Yet Another Silly Study About White Rice!

If you look at arti­cles about East Asian coun­tries in issues of Nation­al Geo­graph­ic from the ear­ly 20th cen­tu­ry, you will notice two things. One is that many of the peo­ple in East Asia were eat­ing a lot of white rice. The oth­er is that only the rich peo­ple and the sumo wrestlers were over­weight. That’s because the rich peo­ple and the sumo wrestlers were eat­ing some­thing besides rice and veg­eta­bles.

Back in the 1930s, Dr. Wal­ter Kemp­n­er real­ized that pop­u­la­tions that ate a rice-based diet were slim and remark­ably free of degen­er­a­tive dis­ease. After he start­ed teach­ing his patients at Duke Uni­ver­si­ty in North Car­oli­na in the Unit­ed States to eat a diet con­sist­ing of white rice and fruit, they lost weight and reversed their type 2 dia­betes. Many of his patients with type 1 dia­betes were even able to cut their insulin dos­es. So why am I see­ing stud­ies that are try­ing to prove that white rice caus­es dia­betes? The lat­est was just pub­lished in the British Med­ical Jour­nal (BMJ).

One prob­lem with the BMJ study is that it ana­lyzed how much white rice peo­ple were eat­ing, but it didn’t account for how much food they were eat­ing and what oth­er kinds of food they were eat­ing. It just looked at a dose effect between serv­ings of rice and health out­comes. That approach is poten­tial­ly mis­lead­ing. For exam­ple, some­one who is in train­ing to become a sumo wrestler prob­a­bly eats a lot more rice than the aver­age Japan­ese per­son does. How­ev­er, he also eats a lot more meat and drinks a lot more beer. Because of their train­ing diet, sumo wrestlers gain weight and often get type 2 dia­betes. Yet it would be extreme­ly dif­fi­cult for some­one to gain enough weight to become a sumo wrestler or even stay over­weight on a diet of white rice and veg­eta­bles. It would there­fore be sil­ly to blame white rice for a sumo wrestler’s weight and blood sug­ar prob­lems.

The BMJ study pro­vides a clas­sic exam­ple of a recur­ring prob­lem I see in the sci­en­tif­ic lit­er­a­ture on nutri­tion. The researchers want to answer a question—in this case, whether white rice makes peo­ple fat and con­tributes to type 2 dia­betes. The sen­si­ble way to answer that ques­tion would be to sur­vey all of the avail­able evi­dence and then see how it relates to Hill’s con­sid­er­a­tions for estab­lish­ing cause and effect in epi­demi­ol­o­gy. Instead, the BMJ study took a very biased view of only one kind of evi­dence and then did some fan­cy math. Then, they came up with a mis­lead­ing result.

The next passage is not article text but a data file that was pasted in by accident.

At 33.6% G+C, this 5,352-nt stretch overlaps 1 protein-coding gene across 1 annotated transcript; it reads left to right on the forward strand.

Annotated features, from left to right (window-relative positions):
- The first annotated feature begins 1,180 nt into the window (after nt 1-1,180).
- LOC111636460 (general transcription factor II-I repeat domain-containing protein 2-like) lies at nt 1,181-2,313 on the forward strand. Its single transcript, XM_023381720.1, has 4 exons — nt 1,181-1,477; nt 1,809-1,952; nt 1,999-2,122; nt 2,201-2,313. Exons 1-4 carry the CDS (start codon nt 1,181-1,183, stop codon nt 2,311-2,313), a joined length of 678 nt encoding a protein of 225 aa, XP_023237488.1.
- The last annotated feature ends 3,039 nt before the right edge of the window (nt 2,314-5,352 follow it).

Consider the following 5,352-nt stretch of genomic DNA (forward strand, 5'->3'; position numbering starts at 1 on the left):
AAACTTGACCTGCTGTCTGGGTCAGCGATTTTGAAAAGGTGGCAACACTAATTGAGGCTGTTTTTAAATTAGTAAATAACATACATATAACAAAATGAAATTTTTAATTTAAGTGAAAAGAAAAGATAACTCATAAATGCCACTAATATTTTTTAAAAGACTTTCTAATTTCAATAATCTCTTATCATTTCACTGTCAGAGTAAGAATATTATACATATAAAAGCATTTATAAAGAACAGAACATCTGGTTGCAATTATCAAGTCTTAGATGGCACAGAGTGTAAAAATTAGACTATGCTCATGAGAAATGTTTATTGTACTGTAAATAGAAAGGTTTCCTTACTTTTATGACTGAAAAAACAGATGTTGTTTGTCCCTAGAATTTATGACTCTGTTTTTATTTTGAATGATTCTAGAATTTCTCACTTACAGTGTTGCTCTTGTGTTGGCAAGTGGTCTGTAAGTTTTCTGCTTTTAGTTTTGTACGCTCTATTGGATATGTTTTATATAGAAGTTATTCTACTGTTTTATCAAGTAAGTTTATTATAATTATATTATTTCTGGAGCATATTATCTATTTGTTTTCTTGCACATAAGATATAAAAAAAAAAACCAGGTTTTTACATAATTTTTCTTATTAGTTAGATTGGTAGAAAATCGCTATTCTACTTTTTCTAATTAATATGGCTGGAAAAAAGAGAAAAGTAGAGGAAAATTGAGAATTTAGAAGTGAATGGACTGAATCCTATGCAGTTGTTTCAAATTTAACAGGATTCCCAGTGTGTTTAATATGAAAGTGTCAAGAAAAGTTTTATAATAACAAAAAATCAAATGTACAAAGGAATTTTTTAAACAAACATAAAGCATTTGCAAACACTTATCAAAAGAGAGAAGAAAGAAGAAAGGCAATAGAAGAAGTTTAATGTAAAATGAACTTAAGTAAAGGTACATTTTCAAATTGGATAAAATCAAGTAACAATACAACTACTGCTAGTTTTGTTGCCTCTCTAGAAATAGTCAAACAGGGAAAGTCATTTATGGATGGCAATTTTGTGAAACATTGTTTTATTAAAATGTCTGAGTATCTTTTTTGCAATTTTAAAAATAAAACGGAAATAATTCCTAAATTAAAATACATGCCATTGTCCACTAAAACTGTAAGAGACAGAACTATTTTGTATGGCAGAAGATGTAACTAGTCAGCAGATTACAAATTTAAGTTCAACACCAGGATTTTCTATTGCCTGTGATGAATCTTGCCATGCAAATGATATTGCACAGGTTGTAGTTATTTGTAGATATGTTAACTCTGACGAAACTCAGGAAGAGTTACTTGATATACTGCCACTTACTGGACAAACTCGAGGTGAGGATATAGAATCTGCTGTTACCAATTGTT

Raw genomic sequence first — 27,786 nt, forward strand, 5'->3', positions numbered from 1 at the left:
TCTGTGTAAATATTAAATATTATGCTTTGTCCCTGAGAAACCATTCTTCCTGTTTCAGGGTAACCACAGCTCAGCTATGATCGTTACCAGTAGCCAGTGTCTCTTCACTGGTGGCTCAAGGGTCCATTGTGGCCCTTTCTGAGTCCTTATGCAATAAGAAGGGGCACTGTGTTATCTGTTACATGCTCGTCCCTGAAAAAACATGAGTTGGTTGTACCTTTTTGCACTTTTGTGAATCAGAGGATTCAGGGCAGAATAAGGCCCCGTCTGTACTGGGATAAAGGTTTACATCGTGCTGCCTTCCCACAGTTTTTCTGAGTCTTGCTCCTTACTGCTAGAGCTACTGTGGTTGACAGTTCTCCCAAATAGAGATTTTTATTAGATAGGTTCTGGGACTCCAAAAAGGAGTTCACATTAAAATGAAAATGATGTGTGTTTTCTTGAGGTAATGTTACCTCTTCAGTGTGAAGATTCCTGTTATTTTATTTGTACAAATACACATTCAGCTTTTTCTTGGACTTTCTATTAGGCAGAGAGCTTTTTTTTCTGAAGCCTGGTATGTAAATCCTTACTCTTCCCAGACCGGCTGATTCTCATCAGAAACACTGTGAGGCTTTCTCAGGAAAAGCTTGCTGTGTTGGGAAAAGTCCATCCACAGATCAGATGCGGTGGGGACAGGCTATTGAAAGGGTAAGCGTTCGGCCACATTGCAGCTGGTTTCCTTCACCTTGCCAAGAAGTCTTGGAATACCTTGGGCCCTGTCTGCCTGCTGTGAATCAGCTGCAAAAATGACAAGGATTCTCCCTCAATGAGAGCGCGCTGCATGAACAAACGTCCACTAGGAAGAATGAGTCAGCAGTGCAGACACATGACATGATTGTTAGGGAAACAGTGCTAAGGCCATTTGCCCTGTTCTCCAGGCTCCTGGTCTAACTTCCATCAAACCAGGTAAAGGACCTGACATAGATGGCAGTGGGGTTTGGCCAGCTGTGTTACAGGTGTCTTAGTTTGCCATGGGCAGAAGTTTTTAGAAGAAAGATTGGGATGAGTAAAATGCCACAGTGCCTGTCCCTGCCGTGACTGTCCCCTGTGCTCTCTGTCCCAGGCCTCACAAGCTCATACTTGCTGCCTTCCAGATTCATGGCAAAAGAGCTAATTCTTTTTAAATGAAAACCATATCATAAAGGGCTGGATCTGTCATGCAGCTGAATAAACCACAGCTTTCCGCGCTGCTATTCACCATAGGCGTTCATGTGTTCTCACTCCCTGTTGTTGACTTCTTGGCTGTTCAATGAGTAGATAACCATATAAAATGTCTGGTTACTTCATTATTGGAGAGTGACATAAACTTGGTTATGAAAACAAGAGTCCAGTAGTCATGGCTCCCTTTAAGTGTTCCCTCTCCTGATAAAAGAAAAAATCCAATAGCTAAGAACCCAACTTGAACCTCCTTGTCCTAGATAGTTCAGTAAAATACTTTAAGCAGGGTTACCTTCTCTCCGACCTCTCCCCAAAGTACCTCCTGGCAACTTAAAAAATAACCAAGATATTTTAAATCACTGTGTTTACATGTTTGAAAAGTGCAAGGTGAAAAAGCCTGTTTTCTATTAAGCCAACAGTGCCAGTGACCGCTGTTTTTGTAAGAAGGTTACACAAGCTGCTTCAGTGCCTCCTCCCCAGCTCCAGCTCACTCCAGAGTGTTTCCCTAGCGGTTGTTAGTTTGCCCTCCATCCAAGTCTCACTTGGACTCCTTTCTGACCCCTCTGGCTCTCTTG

The researchers want­ed to know whether con­sump­tion of white rice is linked to obe­si­ty and dia­betes. So they gath­ered a bunch of stud­ies that asked peo­ple about their rice con­sump­tion and that fol­lowed up to see which peo­ple gained weight and got type 2 dia­betes. Then the researchers used a math­e­mat­i­cal approach called meta-analy­sis to com­bine the results of the stud­ies. The biggest prob­lem with this approach is that the researchers chose only one kind of study for their analy­sis: cohort stud­ies of peo­ple who weren’t dia­bet­ic at base­line and who were eat­ing what­ev­er they felt like eat­ing. This means that the researchers sys­tem­at­i­cal­ly left out stud­ies that com­pared rice-eat­ing pop­u­la­tions to oth­er pop­u­la­tions, as well as the clin­i­cal stud­ies of peo­ple who lost weight and reversed their dia­betes after being taught to eat as much as they want­ed of a diet based heav­i­ly on rice and veg­eta­bles.

We’ve known since the ear­ly 20th cen­tu­ry that a high-fat diet pro­motes insulin resis­tance, which is the under­ly­ing prob­lem in type 2 dia­betes. In the ear­ly 1930s, a British researcher named H.P. Himsworth found that he could cause insulin resis­tance in healthy young men in a week by feed­ing them a diet that was 80% fat by calo­rie. As he replaced fat with starch in his test diet, his sub­jects’ glu­cose tol­er­ance improved. He got the best glu­cose tol­er­ance with the starchi­est diet he test­ed: 80% car­bo­hy­drate by calo­rie.

Start­ing in 1939, Dr. Wal­ter Kemp­n­er found that he got great results by teach­ing his patients to eat a diet based on white rice, fruit, and fruit juice—plus some added sug­ar for patients who were los­ing too much weight on that low-fat diet. Kemp­n­er designed this extreme­ly low-fat, low-salt, low-pro­tein diet because many of his patients had kid­ney prob­lems and high blood pres­sure. That was back in the days before blood pres­sure med­ica­tions. The high car­bo­hy­drate con­tent of this diet (>90% by calo­rie) and cor­re­spond­ing­ly low fat con­tent helped to improve his patients’ sen­si­tiv­i­ty to insulin. The Rice Diet Pro­gram that Dr. Kemp­n­er found­ed is still help­ing peo­ple lose weight and reverse their chron­ic ill­ness­es, but now they do empha­size whole grains.

Pho­to by Iqbal Osman1

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